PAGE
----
Brief Fact Summary.
A small group of women sued Defendant, alleging discrimination on the basis of gender. The action was sought to be changed to a class action, with the certified class represented by the original small group of women who sued the company. This class was the largest ever class.
Synopsis of Rule of Law.
Class certification under FRCP 23(a) is improper if there is no common injury that may be resolved across the entire class.
Without some glue holding the alleged reasons for all those decisions together, it will be impossible to say that examination of all the class members' claims for relief will produce a common answer to the crucial question why was I disfavored.View Full Point of Law
Dukes and several other Plaintiffs filed a class action against Defendant, alleging that the company’s policies resulted in nationwide discrimination against women in their employment (e.g., lower pay for women than men in the same type of job, and longer delays before women were promoted as compared to men employees). The class certification was done by the U.S. District Court for the Northern District of California which was satisfied that Plaintiffs fulfilled the statutory requirements of FRCP 23(a)(2) and 23(b)(2). The class had more than 1.5 million women, all of whom were female employees who were hired by Wal-Mart after December 26, 1998. Defendant argued that the court should require individual lawsuits from the employees as the size of the class made it impossible to manage and increased the costs disproportionately. The U. S. Court of Appeals, Ninth Circuit, upheld the class certification three times.
Is class certification under FRCP 23(a) improper if there is no common injury that may be resolved across the entire class?
The court reversed the class certification, holding that the certification was not consistent with FRCP 23(a), which required the party seeking class certification to prove that the class has common questions of law or fact. Moreover, Plaintiff’s claims for backpay were improperly certified under FRCP 23(b)(2), because claims for monetary relief cannot be certified under that provision when the monetary relief is not incidental (i.e., directly resulted from) to the requested injunctive or declaratory relief.
Justice Ginsburg, Breyer, Sotomayor, Kagan
They concurred in part and dissented in part. They agreed that the class should not have been certified under FRCP 23(b)(2) since Plaintiffs sought non-incidental monetary relief in addition to injunctive or declaratory relief. However, they argued that the majority opinion confused the rules. FRCP 23(b)(3) might be applicable if Plaintiffs could show that: 1) the common issues of the class predominate over the individual issues such as questions regarding the individual’s monetary relief, and 2) the best adjudication mode in this case is a class action. This would need further consideration and decision by the Court and should not have been decided by the Supreme Court at that time. When the majority opinion of the Court refused to recognize the class certification citing the “commonality” issue under FRCP 23(a)(2), it confused FRCP 23(a)(2) with the determination categories of FRCP 23(b)(3) by bringing in the concept of dissimilarities in the class, which was properly cited under the latter rule.
Class certification under FRCP 23(a) is improper if there is no common injury that may be resolved across the entire class. Under FRCP 23(a)(2), plaintiffs are required to show that “there are questions of law or fact common to the class.” Commonality requires the plaintiffs to demonstrate that all class members have suffered the same injury. It is not sufficient simply to allege that the class has suffered a violation under the same statute. Instead, the claims must depend upon a common contention that may be resolved across the entire class. In General Telephone Co. v. Falcon, the Supreme Court held that probing beyond the pleadings is sometimes necessary before resolving the question of class certification and that certification is proper only if the court’s “rigorous analysis” reveals that FRCP 23(a)‘s prerequisites have been met. With respect to certification under FRCP 23(b)(2), claims for monetary relief may not be certified under this provision if the monetary relief is not incidental to injunctive or declaratory relief. FRCP 23(b)(2) applies only when a single injunction or declaratory judgment would provide relief to each member of the class. The provision does not authorize class certification when each individual class member would be entitled to a different injunction or declaratory judgment against the defendant. FRCP 23(b)(2) also does not authorize class certification if each class member would be entitled to an individualized award of monetary damages. The individualized claims belong instead in FRCP 23(b)(3), with the procedural protections of predominance, superiority, mandatory notice, and the right to opt out.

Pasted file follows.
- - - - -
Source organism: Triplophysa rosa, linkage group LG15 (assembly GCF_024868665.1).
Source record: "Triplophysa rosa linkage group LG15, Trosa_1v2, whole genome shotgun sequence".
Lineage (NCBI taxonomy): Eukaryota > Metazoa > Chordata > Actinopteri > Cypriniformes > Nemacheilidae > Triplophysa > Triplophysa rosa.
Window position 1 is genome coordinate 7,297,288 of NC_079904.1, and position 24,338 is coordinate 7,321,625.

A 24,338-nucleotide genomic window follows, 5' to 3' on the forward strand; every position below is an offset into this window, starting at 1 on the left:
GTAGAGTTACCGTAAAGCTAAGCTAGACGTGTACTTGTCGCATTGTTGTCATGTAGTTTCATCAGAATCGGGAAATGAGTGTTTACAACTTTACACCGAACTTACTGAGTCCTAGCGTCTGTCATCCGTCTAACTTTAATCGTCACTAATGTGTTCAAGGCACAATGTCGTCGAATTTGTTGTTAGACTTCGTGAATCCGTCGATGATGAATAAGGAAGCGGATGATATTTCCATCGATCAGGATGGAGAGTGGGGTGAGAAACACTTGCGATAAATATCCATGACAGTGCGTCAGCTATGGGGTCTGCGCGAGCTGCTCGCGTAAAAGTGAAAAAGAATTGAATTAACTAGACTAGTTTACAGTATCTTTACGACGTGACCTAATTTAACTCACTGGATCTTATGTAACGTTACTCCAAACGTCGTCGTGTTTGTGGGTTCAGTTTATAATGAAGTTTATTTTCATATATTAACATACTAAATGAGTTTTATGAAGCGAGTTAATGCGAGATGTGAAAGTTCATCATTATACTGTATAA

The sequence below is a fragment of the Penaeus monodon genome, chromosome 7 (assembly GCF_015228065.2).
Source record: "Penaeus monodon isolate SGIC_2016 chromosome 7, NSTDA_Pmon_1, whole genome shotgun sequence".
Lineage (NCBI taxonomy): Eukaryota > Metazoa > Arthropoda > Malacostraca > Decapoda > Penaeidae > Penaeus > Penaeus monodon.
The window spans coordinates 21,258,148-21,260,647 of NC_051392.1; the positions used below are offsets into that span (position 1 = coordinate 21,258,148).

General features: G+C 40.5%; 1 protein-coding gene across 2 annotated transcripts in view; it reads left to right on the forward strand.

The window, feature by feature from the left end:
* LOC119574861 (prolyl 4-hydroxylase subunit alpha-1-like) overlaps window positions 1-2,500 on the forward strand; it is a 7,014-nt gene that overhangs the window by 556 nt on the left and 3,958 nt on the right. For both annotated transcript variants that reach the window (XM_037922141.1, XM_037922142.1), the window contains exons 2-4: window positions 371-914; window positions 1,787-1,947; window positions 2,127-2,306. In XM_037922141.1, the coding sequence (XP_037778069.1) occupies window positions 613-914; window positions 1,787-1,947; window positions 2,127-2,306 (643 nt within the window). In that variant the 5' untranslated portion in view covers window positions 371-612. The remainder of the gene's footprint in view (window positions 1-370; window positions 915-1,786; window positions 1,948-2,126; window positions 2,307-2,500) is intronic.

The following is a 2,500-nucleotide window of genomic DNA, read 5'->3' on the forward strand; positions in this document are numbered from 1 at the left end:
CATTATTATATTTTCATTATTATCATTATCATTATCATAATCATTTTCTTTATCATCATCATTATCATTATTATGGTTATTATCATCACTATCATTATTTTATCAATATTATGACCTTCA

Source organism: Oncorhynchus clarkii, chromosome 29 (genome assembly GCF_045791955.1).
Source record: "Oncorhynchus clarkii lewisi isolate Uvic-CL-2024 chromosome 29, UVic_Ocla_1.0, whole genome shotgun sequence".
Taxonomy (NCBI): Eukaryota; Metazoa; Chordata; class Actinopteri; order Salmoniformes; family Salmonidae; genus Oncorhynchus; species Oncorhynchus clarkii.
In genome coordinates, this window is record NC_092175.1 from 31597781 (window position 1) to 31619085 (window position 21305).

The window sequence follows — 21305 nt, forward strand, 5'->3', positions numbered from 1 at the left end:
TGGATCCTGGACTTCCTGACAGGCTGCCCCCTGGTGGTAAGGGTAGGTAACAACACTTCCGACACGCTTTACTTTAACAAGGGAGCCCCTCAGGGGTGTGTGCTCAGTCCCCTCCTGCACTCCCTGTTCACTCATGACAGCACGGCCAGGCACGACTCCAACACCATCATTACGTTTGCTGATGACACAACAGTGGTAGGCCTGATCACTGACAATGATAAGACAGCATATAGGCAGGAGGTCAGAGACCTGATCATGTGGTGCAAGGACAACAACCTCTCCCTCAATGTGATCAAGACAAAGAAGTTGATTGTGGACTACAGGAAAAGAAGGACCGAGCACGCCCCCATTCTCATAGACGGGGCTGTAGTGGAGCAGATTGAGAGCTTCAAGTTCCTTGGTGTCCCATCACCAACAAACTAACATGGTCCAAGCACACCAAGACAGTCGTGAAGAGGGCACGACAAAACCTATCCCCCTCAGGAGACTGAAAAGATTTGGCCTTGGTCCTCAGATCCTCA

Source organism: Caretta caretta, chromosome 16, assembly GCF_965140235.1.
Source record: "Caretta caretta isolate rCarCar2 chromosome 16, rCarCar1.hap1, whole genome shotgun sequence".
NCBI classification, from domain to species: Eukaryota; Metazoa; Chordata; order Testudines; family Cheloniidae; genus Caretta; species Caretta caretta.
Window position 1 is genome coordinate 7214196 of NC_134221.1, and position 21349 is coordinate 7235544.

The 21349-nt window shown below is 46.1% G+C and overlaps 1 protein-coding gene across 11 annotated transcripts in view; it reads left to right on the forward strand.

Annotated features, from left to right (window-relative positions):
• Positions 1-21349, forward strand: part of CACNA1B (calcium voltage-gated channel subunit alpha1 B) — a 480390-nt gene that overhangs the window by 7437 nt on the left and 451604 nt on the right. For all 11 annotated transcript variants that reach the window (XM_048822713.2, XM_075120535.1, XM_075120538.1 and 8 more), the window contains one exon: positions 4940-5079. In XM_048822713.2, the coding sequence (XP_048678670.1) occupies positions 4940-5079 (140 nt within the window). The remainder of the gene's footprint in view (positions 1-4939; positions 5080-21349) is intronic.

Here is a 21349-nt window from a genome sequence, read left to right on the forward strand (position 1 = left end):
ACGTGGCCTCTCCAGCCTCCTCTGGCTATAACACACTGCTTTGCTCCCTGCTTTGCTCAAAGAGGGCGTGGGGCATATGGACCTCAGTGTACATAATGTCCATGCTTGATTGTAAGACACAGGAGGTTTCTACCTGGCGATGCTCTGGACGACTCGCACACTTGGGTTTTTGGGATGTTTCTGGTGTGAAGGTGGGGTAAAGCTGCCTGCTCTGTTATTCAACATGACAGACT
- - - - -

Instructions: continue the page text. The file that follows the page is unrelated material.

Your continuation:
Here, Plaintiffs alleged that the discrimination handed down by Wal-Mart was suffered by all female employees. Proof of commonality overlapped with Plaintiffs’ contention that Wal-Mart engaged in widespread sex discrimination. While Plaintiffs were suing for millions of employment decisions at once, there was no significant proof that Wal-Mart operated under a policy of discrimination. On the contrary, Wal-Mart had an express policy in place that prohibited workplace discrimination. Therefore, the lower court improperly certified the class under FRCP 23(a). Additionally, the lower court improperly certified plaintiffs’ back-pay claims under FRCP 23(b)(2). Plaintiffs’ claim that their back-pay claims did not “predominate” over their claims for injunctive and declaratory relief is rejected because such an interpretation cannot be justified by the rule’s language. Accordingly, the judgment of the court of appeals is reversed.